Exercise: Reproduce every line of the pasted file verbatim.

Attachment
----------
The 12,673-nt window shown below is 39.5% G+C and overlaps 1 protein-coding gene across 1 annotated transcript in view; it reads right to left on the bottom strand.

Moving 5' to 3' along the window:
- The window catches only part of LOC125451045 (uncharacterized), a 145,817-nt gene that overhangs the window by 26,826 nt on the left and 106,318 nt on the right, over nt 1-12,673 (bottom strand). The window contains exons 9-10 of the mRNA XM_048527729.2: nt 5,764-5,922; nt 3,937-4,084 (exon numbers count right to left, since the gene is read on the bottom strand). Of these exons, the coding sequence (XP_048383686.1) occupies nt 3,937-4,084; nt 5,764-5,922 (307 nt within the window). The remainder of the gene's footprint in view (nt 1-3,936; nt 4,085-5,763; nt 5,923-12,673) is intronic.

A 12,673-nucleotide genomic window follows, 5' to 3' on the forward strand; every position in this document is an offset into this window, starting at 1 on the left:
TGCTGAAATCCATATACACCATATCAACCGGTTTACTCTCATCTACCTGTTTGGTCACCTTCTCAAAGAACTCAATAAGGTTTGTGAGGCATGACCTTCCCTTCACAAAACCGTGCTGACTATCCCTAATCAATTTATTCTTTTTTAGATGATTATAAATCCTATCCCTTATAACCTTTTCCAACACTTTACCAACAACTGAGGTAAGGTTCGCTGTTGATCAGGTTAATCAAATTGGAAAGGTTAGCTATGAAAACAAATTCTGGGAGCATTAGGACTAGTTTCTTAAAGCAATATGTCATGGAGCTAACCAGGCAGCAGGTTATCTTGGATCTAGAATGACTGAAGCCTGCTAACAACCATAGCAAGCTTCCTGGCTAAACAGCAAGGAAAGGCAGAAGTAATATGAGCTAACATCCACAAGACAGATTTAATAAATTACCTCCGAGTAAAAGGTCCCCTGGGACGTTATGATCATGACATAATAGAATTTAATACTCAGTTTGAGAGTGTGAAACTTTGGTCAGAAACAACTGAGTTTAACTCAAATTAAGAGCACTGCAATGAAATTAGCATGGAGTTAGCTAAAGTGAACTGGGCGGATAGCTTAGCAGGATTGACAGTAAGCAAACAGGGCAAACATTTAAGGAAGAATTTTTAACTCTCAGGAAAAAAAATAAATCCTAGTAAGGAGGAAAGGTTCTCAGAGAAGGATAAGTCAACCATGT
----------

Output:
The 12,673-nt window shown below is 39.5% G+C and overlaps 1 protein-coding gene across 1 annotated transcript in view; it reads right to left on the bottom strand.

Moving 5' to 3' along the window:
- The window catches only part of LOC125451045 (uncharacterized), a 145,817-nt gene that overhangs the window by 26,826 nt on the left and 106,318 nt on the right, over nt 1-12,673 (bottom strand). The window contains exons 9-10 of the mRNA XM_048527729.2: nt 5,764-5,922; nt 3,937-4,084 (exon numbers count right to left, since the gene is read on the bottom strand). Of these exons, the coding sequence (XP_048383686.1) occupies nt 3,937-4,084; nt 5,764-5,922 (307 nt within the window). The remainder of the gene's footprint in view (nt 1-3,936; nt 4,085-5,763; nt 5,923-12,673) is intronic.

A 12,673-nucleotide genomic window follows, 5' to 3' on the forward strand; every position in this document is an offset into this window, starting at 1 on the left:
TGCTGAAATCCATATACACCATATCAACCGGTTTACTCTCATCTACCTGTTTGGTCACCTTCTCAAAGAACTCAATAAGGTTTGTGAGGCATGACCTTCCCTTCACAAAACCGTGCTGACTATCCCTAATCAATTTATTCTTTTTTAGATGATTATAAATCCTATCCCTTATAACCTTTTCCAACACTTTACCAACAACTGAGGTAAGGTTCGCTGTTGATCAGGTTAATCAAATTGGAAAGGTTAGCTATGAAAACAAATTCTGGGAGCATTAGGACTAGTTTCTTAAAGCAATATGTCATGGAGCTAACCAGGCAGCAGGTTATCTTGGATCTAGAATGACTGAAGCCTGCTAACAACCATAGCAAGCTTCCTGGCTAAACAGCAAGGAAAGGCAGAAGTAATATGAGCTAACATCCACAAGACAGATTTAATAAATTACCTCCGAGTAAAAGGTCCCCTGGGACGTTATGATCATGACATAATAGAATTTAATACTCAGTTTGAGAGTGTGAAACTTTGGTCAGAAACAACTGAGTTTAACTCAAATTAAGAGCACTGCAATGAAATTAGCATGGAGTTAGCTAAAGTGAACTGGGCGGATAGCTTAGCAGGATTGACAGTAAGCAAACAGGGCAAACATTTAAGGAAGAATTTTTAACTCTCAGGAAAAAAAATAAATCCTAGTAAGGAGGAAAGGTTCTCAGAGAAGGATAAGTCAACCATGT